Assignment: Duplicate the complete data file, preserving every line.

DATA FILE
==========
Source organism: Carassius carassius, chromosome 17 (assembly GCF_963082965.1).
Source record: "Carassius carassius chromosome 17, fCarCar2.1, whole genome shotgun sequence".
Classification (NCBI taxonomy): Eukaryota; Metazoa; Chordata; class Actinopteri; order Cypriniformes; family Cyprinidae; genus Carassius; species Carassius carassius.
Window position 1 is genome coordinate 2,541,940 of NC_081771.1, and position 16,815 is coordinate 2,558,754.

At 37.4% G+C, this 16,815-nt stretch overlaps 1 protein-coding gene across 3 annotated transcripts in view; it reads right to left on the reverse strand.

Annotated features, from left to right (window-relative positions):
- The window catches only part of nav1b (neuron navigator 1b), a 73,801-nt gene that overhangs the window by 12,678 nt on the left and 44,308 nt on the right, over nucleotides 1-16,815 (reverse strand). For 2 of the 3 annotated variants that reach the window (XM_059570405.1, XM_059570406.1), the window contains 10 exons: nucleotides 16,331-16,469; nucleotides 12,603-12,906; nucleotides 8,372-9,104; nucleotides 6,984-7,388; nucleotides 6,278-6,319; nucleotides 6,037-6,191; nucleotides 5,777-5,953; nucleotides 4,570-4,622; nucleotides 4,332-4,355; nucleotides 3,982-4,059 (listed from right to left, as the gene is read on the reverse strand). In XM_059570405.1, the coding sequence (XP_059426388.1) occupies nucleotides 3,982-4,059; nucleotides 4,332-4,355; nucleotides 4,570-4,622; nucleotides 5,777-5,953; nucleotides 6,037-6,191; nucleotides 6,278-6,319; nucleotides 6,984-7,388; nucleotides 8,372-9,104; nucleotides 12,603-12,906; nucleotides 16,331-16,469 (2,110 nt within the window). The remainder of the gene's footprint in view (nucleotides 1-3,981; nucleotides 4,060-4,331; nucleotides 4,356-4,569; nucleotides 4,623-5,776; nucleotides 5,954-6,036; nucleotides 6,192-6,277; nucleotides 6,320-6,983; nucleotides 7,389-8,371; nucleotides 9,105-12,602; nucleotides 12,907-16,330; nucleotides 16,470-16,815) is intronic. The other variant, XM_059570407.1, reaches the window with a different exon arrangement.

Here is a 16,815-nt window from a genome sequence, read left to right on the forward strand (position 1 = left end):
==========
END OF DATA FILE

Source organism: Carassius carassius, chromosome 17 (assembly GCF_963082965.1).
Source record: "Carassius carassius chromosome 17, fCarCar2.1, whole genome shotgun sequence".
Classification (NCBI taxonomy): Eukaryota; Metazoa; Chordata; class Actinopteri; order Cypriniformes; family Cyprinidae; genus Carassius; species Carassius carassius.
Window position 1 is genome coordinate 2,541,940 of NC_081771.1, and position 16,815 is coordinate 2,558,754.

At 37.4% G+C, this 16,815-nt stretch overlaps 1 protein-coding gene across 3 annotated transcripts in view; it reads right to left on the reverse strand.

Annotated features, from left to right (window-relative positions):
- The window catches only part of nav1b (neuron navigator 1b), a 73,801-nt gene that overhangs the window by 12,678 nt on the left and 44,308 nt on the right, over nucleotides 1-16,815 (reverse strand). For 2 of the 3 annotated variants that reach the window (XM_059570405.1, XM_059570406.1), the window contains 10 exons: nucleotides 16,331-16,469; nucleotides 12,603-12,906; nucleotides 8,372-9,104; nucleotides 6,984-7,388; nucleotides 6,278-6,319; nucleotides 6,037-6,191; nucleotides 5,777-5,953; nucleotides 4,570-4,622; nucleotides 4,332-4,355; nucleotides 3,982-4,059 (listed from right to left, as the gene is read on the reverse strand). In XM_059570405.1, the coding sequence (XP_059426388.1) occupies nucleotides 3,982-4,059; nucleotides 4,332-4,355; nucleotides 4,570-4,622; nucleotides 5,777-5,953; nucleotides 6,037-6,191; nucleotides 6,278-6,319; nucleotides 6,984-7,388; nucleotides 8,372-9,104; nucleotides 12,603-12,906; nucleotides 16,331-16,469 (2,110 nt within the window). The remainder of the gene's footprint in view (nucleotides 1-3,981; nucleotides 4,060-4,331; nucleotides 4,356-4,569; nucleotides 4,623-5,776; nucleotides 5,954-6,036; nucleotides 6,192-6,277; nucleotides 6,320-6,983; nucleotides 7,389-8,371; nucleotides 9,105-12,602; nucleotides 12,907-16,330; nucleotides 16,470-16,815) is intronic. The other variant, XM_059570407.1, reaches the window with a different exon arrangement.

Here is a 16,815-nt window from a genome sequence, read left to right on the forward strand (position 1 = left end):